Abraham Lincoln and The Art of Statesmanship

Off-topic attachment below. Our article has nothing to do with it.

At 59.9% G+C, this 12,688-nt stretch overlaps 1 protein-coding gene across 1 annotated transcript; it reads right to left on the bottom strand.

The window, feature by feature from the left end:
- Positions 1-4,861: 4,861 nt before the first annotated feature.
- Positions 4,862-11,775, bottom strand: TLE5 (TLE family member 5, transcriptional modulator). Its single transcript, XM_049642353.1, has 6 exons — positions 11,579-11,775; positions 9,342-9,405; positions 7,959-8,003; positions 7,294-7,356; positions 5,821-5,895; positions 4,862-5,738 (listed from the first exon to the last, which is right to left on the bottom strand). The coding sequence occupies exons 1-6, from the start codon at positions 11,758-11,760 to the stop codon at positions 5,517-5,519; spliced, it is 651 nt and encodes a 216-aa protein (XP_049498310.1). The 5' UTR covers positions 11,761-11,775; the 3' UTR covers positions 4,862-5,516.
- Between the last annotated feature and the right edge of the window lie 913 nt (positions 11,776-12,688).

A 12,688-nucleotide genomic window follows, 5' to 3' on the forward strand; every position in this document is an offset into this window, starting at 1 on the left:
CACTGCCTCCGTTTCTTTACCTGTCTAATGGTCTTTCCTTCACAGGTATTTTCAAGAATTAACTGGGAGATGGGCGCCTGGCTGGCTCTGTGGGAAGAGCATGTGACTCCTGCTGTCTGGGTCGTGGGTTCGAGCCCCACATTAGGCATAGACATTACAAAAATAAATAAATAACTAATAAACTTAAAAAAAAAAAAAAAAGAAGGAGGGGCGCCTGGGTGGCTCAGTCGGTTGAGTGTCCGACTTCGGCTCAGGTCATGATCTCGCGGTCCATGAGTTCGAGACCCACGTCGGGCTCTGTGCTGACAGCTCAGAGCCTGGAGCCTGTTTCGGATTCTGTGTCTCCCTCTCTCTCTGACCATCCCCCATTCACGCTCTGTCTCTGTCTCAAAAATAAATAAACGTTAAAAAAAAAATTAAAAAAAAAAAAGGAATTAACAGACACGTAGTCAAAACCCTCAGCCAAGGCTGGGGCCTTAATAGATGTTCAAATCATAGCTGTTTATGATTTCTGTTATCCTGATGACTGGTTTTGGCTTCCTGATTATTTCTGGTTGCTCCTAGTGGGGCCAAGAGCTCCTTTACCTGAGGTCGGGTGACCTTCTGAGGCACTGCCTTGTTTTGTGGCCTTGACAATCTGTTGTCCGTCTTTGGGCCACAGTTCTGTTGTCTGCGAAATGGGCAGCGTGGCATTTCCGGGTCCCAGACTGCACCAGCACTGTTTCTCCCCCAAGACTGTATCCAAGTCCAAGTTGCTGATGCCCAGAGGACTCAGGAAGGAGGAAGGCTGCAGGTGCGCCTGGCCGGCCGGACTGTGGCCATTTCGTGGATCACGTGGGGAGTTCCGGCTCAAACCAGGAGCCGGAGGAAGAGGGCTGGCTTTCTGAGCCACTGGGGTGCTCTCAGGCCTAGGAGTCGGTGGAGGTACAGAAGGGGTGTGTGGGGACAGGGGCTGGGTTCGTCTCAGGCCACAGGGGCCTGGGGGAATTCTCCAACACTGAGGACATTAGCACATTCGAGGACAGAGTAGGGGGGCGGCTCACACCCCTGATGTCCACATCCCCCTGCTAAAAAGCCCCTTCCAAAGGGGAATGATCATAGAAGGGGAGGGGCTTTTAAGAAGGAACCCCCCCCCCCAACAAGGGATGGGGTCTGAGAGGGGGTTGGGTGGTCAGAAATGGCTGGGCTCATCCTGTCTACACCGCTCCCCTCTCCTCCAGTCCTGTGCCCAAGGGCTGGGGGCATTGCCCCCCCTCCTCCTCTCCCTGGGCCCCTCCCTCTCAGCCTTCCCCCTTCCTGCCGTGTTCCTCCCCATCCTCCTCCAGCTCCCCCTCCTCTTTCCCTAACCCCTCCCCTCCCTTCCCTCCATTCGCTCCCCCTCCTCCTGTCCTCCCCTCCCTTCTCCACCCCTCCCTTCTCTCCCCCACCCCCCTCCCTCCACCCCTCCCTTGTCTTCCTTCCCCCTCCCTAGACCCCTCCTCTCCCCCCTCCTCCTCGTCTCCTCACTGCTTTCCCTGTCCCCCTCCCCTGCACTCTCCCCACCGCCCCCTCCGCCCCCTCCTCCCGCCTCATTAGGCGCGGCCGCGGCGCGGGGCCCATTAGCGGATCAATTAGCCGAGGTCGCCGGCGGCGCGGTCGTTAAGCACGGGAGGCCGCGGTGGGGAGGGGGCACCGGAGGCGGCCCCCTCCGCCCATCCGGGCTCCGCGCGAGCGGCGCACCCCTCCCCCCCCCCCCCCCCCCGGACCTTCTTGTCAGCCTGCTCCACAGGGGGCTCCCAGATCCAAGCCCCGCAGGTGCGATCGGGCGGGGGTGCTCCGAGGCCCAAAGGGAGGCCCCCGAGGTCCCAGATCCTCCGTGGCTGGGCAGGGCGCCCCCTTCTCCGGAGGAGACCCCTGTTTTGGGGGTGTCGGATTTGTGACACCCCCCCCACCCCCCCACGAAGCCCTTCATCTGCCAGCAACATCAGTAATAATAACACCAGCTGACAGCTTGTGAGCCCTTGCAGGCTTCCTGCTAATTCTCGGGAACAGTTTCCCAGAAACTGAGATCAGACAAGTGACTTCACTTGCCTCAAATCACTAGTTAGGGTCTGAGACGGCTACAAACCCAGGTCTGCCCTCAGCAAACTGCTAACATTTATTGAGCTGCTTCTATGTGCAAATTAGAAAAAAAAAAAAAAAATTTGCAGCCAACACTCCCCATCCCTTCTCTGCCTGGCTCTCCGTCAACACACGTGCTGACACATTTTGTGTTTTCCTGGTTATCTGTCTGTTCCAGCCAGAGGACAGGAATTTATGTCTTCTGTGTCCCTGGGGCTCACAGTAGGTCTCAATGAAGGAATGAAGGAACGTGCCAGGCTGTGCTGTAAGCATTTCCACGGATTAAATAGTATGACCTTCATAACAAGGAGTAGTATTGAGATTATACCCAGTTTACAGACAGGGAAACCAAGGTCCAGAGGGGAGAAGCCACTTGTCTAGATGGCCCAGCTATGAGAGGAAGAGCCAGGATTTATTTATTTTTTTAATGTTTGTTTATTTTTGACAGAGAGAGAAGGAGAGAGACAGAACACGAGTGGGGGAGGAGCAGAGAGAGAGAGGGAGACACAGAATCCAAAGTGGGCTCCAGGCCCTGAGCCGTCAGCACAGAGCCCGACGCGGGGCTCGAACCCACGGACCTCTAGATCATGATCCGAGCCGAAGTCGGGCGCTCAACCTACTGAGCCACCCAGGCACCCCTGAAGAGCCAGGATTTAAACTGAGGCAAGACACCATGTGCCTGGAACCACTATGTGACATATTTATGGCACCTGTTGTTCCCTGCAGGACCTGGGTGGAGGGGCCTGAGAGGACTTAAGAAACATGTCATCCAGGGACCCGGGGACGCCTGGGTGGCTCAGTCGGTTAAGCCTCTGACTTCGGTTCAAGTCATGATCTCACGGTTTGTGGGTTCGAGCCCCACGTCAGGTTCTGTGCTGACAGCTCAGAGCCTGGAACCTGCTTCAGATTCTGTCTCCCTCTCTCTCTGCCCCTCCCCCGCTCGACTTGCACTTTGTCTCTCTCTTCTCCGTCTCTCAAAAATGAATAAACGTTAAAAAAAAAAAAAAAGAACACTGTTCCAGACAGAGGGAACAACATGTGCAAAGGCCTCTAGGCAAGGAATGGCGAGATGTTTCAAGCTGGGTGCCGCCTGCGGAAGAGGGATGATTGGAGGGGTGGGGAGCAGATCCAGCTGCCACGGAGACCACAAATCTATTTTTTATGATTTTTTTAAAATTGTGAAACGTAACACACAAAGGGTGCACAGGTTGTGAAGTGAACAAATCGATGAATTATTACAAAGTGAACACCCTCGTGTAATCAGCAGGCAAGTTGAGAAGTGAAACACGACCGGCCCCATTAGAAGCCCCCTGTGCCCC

General Ulysses S. Grant was given hero’s welcome as he arrived in Washington on March 1864 to assume command of all the Union armies – but the President didn’t hijack his moment of glory because he believed that the “the path to ambition” was wide enough for both of them “to walk it abreast.” The legend of Abraham Lincoln shall not perish from the earth. In her latest bestselling masterpiece A Team Of Rivals: The Political Genius of Abraham Lincoln (Simon & Schuster; 944 pages), Pulitzer Prizewinning historian Doris Kearns Goodwin opens a treasure trove of insightful and illuminating inside stories on America’s 16th President, and reveals a no-holds-barred examination of his failings – and his strengths. “The decision to appoint his political enemies to his Cabinet was perhaps the most obvious example of his emotional strength,” says Goodwin. But happily for us, “there were many others, all of which highlighted a different aspect of it.” Empathy. Lincoln had the gift of intuitively understanding the feelings, motives and desires of others. Although he was an anti-slavery advocate, he never demonized the slave-owners. “If slavery did not now exist amongst them,” he said, “they would not introduce it.” “In the largest sense,” says Goodwin, “Lincoln’s empathy allowed him to absorb the sorrows and hopes of his countrymen, to sense their shifting moods so he could shape and mould their opinions with the right words and the right deeds at the right time.” Humor. Lincoln was more than meets the eye. He may have been crying on the inside, but he was laughing – and spreading good cheer – on the outside. “Though a stain of melancholy was part of his nature, Lincoln possessed a remarkable sense of humor and a gift for story-telling,” says Goodwin. Even more amazing, “his seemingly limitless stock were directly applicable to a point being argued. Many were self-deprecatory, all were hilarious.” Lincoln was a master of making okray. One of his pet anecdotes is when Revolutionary War hero Ethan Allen went and Britain and saw a picture of George Washington in an outhouse – and he said it was appropriate because “there is nothing that will make an Englishman s__ so quick as the sight of Genl Washington.” Magnanimity. Lincoln’s chief rivals for the Republican nomination – William Henry Seward, Salmon P. Chase and Edward Bates – all have humiliated and insulted him. They were speechless when he was chosen to be the standard-bearer; they were stunned when he won the Presidency – and they were shocked when he appointed them all to crucial posts. “We needed the strongest men of the party to the Cabinet,” the President told reporters. “I had no right to deprive the country of their service.” Generosity of spirit. The administration was scandalized when Congress exposed how middle-men had scammed the government by delivering useless army supplies – and the President publicly took the blame and declared that he himself and his entire Cabinet “were at least equally responsible.” On war tactics, Lincoln thought Grant “should go down the river” but Grant went another way – and achieved the spectacular victory in Vicksburg. The President told him later, “I now wish to make the personal acknowledgement that you were right and I was wrong.” Perspective. Lincoln had the “ability to yield lesser concerns for more important ones,” says Goodwin. The President was facing pressure because of rumors of Grant’s drinking. After investigating it himself, he said that what was more important is that “Grant’s drinking did not affect his unmatched ability to plan, execute and win battles.” Self-control. When Robert E. Lee escaped from Gen. George Meade, the President was “dejected and discouraged,” and he wrote a scathing letter to Meade: “He was within your easy grasp, and to have closed upon him would, in connection with our other late successes, have ended the war. As it is, the war will be prolonged indefinitely” – but he never sent it. “When angry at someone, Lincoln would occasionally write a hot letter,” according to Goodwin, “but then would invariably put it aside until he had cooled down, at which point he no longer needed to send it.” A sense of balance. Lincoln’s “ability to think creatively and retain an even keel was rooted in the constructive ways he would dispel worry and anxiety,” says Goodwin. The President’s refuge was watching stage-plays. Lincoln was watching Henry IV while an assistant was watching him and observed: “He has forgotten the war. He has forgotten Congress. He is out of politics. He is living in Prince Hal’s time.” A social conscience. Lincoln’s life was an emotional roller-coaster but he had a beautiful soul. “Every man is said to have his peculiar ambition,” he said in a speech when he was 23. “I have no other so great as that of being truly esteemed of my fellow men, by rendering myself worthy of their esteem.” Abraham Lincoln now belongs to the ages. “Nearly two centuries after his birth,” says Goodwin, “we can say with certainty that the ambition that powered Lincoln from his earliest days – the desire to establish an admirable reputation on earth so that his story could be told after he died – has been realized far beyond his fondest hopes.”

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